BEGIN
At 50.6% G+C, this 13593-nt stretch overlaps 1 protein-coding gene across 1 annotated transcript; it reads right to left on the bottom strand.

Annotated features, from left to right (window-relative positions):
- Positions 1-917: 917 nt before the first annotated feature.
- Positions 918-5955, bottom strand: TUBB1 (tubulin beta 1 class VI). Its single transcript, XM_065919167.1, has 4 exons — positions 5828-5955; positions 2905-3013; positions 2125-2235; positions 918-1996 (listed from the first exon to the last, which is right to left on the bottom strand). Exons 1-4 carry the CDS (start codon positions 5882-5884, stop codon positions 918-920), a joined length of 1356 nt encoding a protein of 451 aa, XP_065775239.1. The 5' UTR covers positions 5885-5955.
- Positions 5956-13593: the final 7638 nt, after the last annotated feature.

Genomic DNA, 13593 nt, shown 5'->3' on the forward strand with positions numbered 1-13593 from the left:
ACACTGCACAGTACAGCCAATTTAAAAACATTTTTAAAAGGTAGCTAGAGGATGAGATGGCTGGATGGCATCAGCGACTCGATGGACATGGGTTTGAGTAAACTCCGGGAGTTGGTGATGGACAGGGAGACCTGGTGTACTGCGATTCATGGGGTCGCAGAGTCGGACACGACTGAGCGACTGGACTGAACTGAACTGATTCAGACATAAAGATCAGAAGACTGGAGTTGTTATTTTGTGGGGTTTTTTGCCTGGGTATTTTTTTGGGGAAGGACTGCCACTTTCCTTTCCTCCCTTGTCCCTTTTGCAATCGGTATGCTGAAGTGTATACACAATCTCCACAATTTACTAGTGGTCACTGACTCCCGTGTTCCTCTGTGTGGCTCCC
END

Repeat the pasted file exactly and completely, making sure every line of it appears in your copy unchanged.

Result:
At 50.6% G+C, this 13593-nt stretch overlaps 1 protein-coding gene across 1 annotated transcript; it reads right to left on the bottom strand.

Annotated features, from left to right (window-relative positions):
- Positions 1-917: 917 nt before the first annotated feature.
- Positions 918-5955, bottom strand: TUBB1 (tubulin beta 1 class VI). Its single transcript, XM_065919167.1, has 4 exons — positions 5828-5955; positions 2905-3013; positions 2125-2235; positions 918-1996 (listed from the first exon to the last, which is right to left on the bottom strand). Exons 1-4 carry the CDS (start codon positions 5882-5884, stop codon positions 918-920), a joined length of 1356 nt encoding a protein of 451 aa, XP_065775239.1. The 5' UTR covers positions 5885-5955.
- Positions 5956-13593: the final 7638 nt, after the last annotated feature.

Genomic DNA, 13593 nt, shown 5'->3' on the forward strand with positions numbered 1-13593 from the left:
ACACTGCACAGTACAGCCAATTTAAAAACATTTTTAAAAGGTAGCTAGAGGATGAGATGGCTGGATGGCATCAGCGACTCGATGGACATGGGTTTGAGTAAACTCCGGGAGTTGGTGATGGACAGGGAGACCTGGTGTACTGCGATTCATGGGGTCGCAGAGTCGGACACGACTGAGCGACTGGACTGAACTGAACTGATTCAGACATAAAGATCAGAAGACTGGAGTTGTTATTTTGTGGGGTTTTTTGCCTGGGTATTTTTTTGGGGAAGGACTGCCACTTTCCTTTCCTCCCTTGTCCCTTTTGCAATCGGTATGCTGAAGTGTATACACAATCTCCACAATTTACTAGTGGTCACTGACTCCCGTGTTCCTCTGTGTGGCTCCC